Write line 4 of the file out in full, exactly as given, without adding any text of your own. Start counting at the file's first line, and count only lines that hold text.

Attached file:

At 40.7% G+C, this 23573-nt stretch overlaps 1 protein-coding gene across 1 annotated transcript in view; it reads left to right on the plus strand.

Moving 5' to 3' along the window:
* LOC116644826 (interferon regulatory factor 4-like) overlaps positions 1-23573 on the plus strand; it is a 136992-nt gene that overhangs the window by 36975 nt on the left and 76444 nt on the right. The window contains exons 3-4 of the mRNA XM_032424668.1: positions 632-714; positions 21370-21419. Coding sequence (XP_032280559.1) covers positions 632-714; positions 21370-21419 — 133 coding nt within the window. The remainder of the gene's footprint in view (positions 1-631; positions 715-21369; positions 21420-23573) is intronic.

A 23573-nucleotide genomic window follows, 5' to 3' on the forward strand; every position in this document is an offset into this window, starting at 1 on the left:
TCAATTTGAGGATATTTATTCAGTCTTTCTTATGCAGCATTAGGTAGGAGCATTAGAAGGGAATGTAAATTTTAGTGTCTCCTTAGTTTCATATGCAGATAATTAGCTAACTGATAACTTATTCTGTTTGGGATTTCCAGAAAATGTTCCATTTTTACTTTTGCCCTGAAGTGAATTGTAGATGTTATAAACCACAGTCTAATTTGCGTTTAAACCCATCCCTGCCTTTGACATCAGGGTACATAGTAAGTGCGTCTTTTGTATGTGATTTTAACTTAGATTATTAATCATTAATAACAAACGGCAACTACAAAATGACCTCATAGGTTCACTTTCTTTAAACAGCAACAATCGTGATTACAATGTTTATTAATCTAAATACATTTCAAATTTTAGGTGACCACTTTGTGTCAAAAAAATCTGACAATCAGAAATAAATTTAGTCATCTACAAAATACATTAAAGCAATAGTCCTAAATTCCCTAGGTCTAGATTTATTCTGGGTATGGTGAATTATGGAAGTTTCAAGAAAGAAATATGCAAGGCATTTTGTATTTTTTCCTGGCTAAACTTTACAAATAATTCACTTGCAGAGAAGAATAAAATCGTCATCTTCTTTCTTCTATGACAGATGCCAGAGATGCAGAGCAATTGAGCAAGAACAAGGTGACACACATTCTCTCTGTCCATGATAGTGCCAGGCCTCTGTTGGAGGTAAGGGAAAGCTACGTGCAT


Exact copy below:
A 23573-nucleotide genomic window follows, 5' to 3' on the forward strand; every position in this document is an offset into this window, starting at 1 on the left: